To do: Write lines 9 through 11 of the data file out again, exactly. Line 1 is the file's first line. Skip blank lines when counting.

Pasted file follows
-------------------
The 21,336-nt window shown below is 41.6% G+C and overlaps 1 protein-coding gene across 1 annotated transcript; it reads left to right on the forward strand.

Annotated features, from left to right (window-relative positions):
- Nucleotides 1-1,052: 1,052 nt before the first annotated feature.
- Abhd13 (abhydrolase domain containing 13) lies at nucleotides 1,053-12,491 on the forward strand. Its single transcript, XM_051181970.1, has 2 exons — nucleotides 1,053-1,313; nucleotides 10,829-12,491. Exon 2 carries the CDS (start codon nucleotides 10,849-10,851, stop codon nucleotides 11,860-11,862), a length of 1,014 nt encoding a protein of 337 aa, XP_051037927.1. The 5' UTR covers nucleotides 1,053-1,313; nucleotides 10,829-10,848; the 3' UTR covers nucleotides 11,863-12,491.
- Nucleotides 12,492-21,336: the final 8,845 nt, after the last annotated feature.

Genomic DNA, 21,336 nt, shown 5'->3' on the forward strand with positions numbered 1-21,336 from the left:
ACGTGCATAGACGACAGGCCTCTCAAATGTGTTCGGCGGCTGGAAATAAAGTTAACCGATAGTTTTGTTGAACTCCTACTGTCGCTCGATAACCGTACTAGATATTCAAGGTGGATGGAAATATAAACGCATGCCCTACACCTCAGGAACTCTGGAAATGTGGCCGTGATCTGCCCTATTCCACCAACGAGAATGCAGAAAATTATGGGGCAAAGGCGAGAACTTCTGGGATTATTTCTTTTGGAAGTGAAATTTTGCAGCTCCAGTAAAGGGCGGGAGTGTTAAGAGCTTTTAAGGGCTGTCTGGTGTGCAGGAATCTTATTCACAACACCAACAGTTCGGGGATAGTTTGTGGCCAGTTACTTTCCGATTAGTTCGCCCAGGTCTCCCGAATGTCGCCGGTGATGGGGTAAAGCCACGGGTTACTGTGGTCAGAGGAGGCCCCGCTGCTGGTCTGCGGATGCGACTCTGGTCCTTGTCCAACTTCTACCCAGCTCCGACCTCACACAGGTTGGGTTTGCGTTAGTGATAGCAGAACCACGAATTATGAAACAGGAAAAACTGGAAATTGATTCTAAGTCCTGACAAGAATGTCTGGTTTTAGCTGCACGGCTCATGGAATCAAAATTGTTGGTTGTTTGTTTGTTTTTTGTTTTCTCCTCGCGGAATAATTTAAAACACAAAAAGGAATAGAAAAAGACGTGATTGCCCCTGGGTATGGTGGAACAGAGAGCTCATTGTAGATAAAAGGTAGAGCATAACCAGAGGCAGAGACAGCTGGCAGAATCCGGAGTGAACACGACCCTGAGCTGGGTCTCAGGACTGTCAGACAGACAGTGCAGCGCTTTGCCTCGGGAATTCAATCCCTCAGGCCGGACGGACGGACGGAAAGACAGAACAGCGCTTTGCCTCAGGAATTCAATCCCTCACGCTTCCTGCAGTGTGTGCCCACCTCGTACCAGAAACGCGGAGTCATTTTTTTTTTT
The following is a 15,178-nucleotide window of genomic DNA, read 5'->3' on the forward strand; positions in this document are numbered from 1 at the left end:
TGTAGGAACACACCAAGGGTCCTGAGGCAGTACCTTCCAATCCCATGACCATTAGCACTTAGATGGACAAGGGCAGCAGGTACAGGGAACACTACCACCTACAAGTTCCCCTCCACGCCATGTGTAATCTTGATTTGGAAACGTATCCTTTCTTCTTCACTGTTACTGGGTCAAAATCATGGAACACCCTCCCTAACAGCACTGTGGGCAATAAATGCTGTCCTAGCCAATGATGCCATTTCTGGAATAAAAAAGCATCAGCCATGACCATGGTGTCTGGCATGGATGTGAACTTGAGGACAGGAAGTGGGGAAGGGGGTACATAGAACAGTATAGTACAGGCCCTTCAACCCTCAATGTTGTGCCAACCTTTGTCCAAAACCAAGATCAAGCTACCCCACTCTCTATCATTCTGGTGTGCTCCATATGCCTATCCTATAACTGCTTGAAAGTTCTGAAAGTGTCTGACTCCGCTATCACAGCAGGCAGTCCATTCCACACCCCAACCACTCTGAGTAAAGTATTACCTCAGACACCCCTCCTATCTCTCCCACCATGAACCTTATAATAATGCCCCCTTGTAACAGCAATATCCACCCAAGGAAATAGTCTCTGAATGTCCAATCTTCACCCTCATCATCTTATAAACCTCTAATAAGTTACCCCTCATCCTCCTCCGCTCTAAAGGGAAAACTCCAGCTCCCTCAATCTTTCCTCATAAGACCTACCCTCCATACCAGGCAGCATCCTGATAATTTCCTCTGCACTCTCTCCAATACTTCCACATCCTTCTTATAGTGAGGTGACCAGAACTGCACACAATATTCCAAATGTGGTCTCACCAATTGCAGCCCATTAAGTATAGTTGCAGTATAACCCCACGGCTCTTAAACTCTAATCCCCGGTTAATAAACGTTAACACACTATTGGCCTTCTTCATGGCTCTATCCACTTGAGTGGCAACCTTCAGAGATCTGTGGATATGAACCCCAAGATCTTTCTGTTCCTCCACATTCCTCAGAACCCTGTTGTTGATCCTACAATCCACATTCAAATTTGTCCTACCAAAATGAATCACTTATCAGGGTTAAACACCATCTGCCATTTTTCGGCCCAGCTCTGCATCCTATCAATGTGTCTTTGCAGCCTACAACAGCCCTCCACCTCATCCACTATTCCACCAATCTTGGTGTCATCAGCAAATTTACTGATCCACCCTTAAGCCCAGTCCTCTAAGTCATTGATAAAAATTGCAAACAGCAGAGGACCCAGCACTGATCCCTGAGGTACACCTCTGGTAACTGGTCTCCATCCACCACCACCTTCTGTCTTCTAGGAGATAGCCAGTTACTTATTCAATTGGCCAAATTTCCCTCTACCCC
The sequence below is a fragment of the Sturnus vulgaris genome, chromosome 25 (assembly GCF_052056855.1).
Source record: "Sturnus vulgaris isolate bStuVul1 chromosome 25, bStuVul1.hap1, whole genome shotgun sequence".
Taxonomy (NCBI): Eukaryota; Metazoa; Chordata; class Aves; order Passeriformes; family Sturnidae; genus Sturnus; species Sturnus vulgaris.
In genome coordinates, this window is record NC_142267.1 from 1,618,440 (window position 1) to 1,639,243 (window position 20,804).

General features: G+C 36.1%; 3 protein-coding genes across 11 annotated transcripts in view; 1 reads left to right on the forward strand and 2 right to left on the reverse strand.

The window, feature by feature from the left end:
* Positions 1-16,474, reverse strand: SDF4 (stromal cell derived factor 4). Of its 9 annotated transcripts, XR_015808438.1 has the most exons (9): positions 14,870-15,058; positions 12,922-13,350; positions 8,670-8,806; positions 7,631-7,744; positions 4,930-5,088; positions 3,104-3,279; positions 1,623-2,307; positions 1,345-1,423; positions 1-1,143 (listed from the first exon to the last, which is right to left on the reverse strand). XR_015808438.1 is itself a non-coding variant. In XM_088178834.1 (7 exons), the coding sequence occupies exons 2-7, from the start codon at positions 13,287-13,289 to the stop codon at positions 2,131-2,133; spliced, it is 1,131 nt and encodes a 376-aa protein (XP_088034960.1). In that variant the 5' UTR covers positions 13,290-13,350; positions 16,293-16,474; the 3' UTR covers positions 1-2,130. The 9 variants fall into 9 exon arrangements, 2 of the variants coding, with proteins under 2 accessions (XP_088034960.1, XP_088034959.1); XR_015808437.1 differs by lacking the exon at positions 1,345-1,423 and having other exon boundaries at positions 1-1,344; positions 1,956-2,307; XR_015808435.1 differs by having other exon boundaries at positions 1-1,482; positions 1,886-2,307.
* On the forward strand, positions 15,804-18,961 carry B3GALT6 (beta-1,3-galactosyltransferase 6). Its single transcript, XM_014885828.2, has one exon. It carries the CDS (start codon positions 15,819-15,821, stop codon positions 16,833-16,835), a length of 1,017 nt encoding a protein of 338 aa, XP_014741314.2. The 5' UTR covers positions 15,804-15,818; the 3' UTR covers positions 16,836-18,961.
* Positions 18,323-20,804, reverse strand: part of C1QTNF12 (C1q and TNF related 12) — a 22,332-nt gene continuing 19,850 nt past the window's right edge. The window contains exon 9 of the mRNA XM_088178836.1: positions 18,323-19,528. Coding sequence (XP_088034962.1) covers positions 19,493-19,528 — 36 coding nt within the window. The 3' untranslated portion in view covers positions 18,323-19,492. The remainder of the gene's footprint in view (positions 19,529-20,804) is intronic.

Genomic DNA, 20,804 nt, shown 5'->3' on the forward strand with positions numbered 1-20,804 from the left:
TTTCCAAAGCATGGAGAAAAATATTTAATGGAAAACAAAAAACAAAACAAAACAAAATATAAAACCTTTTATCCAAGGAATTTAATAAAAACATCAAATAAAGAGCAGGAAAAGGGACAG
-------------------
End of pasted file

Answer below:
TGTAGGAACACACCAAGGGTCCTGAGGCAGTACCTTCCAATCCCATGACCATTAGCACTTAGATGGACAAGGGCAGCAGGTACAGGGAACACTACCACCTACAAGTTCCCCTCCACGCCATGTGTAATCTTGATTTGGAAACGTATCCTTTCTTCTTCACTGTTACTGGGTCAAAATCATGGAACACCCTCCCTAACAGCACTGTGGGCAATAAATGCTGTCCTAGCCAATGATGCCATTTCTGGAATAAAAAAGCATCAGCCATGACCATGGTGTCTGGCATGGATGTGAACTTGAGGACAGGAAGTGGGGAAGGGGGTACATAGAACAGTATAGTACAGGCCCTTCAACCCTCAATGTTGTGCCAACCTTTGTCCAAAACCAAGATCAAGCTACCCCACTCTCTATCATTCTGGTGTGCTCCATATGCCTATCCTATAACTGCTTGAAAGTTCTGAAAGTGTCTGACTCCGCTATCACAGCAGGCAGTCCATTCCACACCCCAACCACTCTGAGTAAAGTATTACCTCAGACACCCCTCCTATCTCTCCCACCATGAACCTTATAATAATGCCCCCTTGTAACAGCAATATCCACCCAAGGAAATAGTCTCTGAATGTCCAATCTTCACCCTCATCATCTTATAAACCTCTAATAAGTTACCCCTCATCCTCCTCCGCTCTAAAGGGAAAACTCCAGCTCCCTCAATCTTTCCTCATAAGACCTACCCTCCATACCAGGCAGCATCCTGATAATTTCCTCTGCACTCTCTCCAATACTTCCACATCCTTCTTATAGTGAGGTGACCAGAACTGCACACAATATTCCAAATGTGGTCTCACCAATTGCAGCCCATTAAGTATAGTTGCAGTATAACCCCACGGCTCTTAAACTCTAATCCCCGGTTAATAAACGTTAACACACTATTGGCCTTCTTCATGGCTCTATCCACTTGAGTGGCAACCTTCAGAGATCTGTGGATATGAACCCCAAGATCTTTCTGTTCCTCCACATTCCTCAGAACCCTGTTGTTGATCCTACAATCCACATTCAAATTTGTCCTACCAAAATGAATCACTTATCAGGGTTAAACACCATCTGCCATTTTTCGGCCCAGCTCTGCATCCTATCAATGTGTCTTTGCAGCCTACAACAGCCCTCCACCTCATCCACTATTCCACCAATCTTGGTGTCATCAGCAAATTTACTGATCCACCCTTAAGCCCAGTCCTCTAAGTCATTGATAAAAATTGCAAACAGCAGAGGACCCAGCACTGATCCCTGAGGTACACCTCTGGTAACTGGTCTCCATCCACCACCACCTTCTGTCTTCTAGGAGATAGCCAGTTACTTATTCAATTGGCCAAATTTCCCTCTACCCC
The sequence below is a fragment of the Sturnus vulgaris genome, chromosome 25 (assembly GCF_052056855.1).
Source record: "Sturnus vulgaris isolate bStuVul1 chromosome 25, bStuVul1.hap1, whole genome shotgun sequence".